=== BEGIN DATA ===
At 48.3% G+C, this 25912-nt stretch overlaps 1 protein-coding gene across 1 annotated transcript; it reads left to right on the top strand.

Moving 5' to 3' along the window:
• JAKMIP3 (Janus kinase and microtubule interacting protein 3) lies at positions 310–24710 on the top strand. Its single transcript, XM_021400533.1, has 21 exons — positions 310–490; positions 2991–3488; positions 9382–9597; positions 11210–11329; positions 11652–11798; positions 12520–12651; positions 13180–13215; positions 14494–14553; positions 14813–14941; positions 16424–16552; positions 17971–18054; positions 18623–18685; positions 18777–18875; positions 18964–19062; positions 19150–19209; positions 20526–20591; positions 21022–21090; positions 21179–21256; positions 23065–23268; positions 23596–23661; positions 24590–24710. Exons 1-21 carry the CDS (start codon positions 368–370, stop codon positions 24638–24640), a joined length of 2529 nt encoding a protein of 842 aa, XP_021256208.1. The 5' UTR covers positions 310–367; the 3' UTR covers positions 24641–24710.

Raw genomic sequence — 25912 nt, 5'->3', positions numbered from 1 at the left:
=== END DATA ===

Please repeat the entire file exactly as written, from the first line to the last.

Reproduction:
At 48.3% G+C, this 25912-nt stretch overlaps 1 protein-coding gene across 1 annotated transcript; it reads left to right on the top strand.

Moving 5' to 3' along the window:
• JAKMIP3 (Janus kinase and microtubule interacting protein 3) lies at positions 310–24710 on the top strand. Its single transcript, XM_021400533.1, has 21 exons — positions 310–490; positions 2991–3488; positions 9382–9597; positions 11210–11329; positions 11652–11798; positions 12520–12651; positions 13180–13215; positions 14494–14553; positions 14813–14941; positions 16424–16552; positions 17971–18054; positions 18623–18685; positions 18777–18875; positions 18964–19062; positions 19150–19209; positions 20526–20591; positions 21022–21090; positions 21179–21256; positions 23065–23268; positions 23596–23661; positions 24590–24710. Exons 1-21 carry the CDS (start codon positions 368–370, stop codon positions 24638–24640), a joined length of 2529 nt encoding a protein of 842 aa, XP_021256208.1. The 5' UTR covers positions 310–367; the 3' UTR covers positions 24641–24710.

Raw genomic sequence — 25912 nt, 5'->3', positions numbered from 1 at the left: